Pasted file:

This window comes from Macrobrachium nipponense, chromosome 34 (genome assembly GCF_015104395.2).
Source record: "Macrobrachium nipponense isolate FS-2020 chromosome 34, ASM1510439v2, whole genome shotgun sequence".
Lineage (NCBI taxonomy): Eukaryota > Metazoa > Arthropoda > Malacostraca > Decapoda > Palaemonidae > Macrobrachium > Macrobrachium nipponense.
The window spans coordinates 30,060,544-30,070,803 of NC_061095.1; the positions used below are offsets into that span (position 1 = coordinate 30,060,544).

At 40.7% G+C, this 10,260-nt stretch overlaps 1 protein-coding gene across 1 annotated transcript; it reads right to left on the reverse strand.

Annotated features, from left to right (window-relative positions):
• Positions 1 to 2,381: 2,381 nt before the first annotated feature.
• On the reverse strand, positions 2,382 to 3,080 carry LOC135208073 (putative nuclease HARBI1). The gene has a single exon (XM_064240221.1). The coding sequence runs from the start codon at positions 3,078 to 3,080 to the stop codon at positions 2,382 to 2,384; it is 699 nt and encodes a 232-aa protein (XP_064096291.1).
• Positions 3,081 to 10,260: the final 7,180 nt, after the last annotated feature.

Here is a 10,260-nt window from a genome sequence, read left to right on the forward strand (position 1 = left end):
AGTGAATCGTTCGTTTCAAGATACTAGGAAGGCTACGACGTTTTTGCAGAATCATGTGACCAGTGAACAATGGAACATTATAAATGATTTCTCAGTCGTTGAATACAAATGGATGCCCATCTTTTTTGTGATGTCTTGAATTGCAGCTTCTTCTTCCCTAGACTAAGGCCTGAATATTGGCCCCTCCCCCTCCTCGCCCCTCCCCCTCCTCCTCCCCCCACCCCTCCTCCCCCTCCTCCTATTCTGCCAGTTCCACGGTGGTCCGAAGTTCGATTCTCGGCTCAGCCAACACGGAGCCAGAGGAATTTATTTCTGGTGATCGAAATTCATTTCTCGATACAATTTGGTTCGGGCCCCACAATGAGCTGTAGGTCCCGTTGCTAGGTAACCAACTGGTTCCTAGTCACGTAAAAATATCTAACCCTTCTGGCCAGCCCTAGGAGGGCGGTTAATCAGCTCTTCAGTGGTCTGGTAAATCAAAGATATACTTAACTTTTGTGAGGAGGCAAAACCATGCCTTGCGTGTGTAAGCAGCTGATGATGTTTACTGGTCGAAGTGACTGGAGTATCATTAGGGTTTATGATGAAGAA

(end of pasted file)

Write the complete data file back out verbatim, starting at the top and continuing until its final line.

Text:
This window comes from Macrobrachium nipponense, chromosome 34 (genome assembly GCF_015104395.2).
Source record: "Macrobrachium nipponense isolate FS-2020 chromosome 34, ASM1510439v2, whole genome shotgun sequence".
Lineage (NCBI taxonomy): Eukaryota > Metazoa > Arthropoda > Malacostraca > Decapoda > Palaemonidae > Macrobrachium > Macrobrachium nipponense.
The window spans coordinates 30,060,544-30,070,803 of NC_061095.1; the positions used below are offsets into that span (position 1 = coordinate 30,060,544).

At 40.7% G+C, this 10,260-nt stretch overlaps 1 protein-coding gene across 1 annotated transcript; it reads right to left on the reverse strand.

Annotated features, from left to right (window-relative positions):
• Positions 1 to 2,381: 2,381 nt before the first annotated feature.
• On the reverse strand, positions 2,382 to 3,080 carry LOC135208073 (putative nuclease HARBI1). The gene has a single exon (XM_064240221.1). The coding sequence runs from the start codon at positions 3,078 to 3,080 to the stop codon at positions 2,382 to 2,384; it is 699 nt and encodes a 232-aa protein (XP_064096291.1).
• Positions 3,081 to 10,260: the final 7,180 nt, after the last annotated feature.

Here is a 10,260-nt window from a genome sequence, read left to right on the forward strand (position 1 = left end):
AGTGAATCGTTCGTTTCAAGATACTAGGAAGGCTACGACGTTTTTGCAGAATCATGTGACCAGTGAACAATGGAACATTATAAATGATTTCTCAGTCGTTGAATACAAATGGATGCCCATCTTTTTTGTGATGTCTTGAATTGCAGCTTCTTCTTCCCTAGACTAAGGCCTGAATATTGGCCCCTCCCCCTCCTCGCCCCTCCCCCTCCTCCTCCCCCCACCCCTCCTCCCCCTCCTCCTATTCTGCCAGTTCCACGGTGGTCCGAAGTTCGATTCTCGGCTCAGCCAACACGGAGCCAGAGGAATTTATTTCTGGTGATCGAAATTCATTTCTCGATACAATTTGGTTCGGGCCCCACAATGAGCTGTAGGTCCCGTTGCTAGGTAACCAACTGGTTCCTAGTCACGTAAAAATATCTAACCCTTCTGGCCAGCCCTAGGAGGGCGGTTAATCAGCTCTTCAGTGGTCTGGTAAATCAAAGATATACTTAACTTTTGTGAGGAGGCAAAACCATGCCTTGCGTGTGTAAGCAGCTGATGATGTTTACTGGTCGAAGTGACTGGAGTATCATTAGGGTTTATGATGAAGAA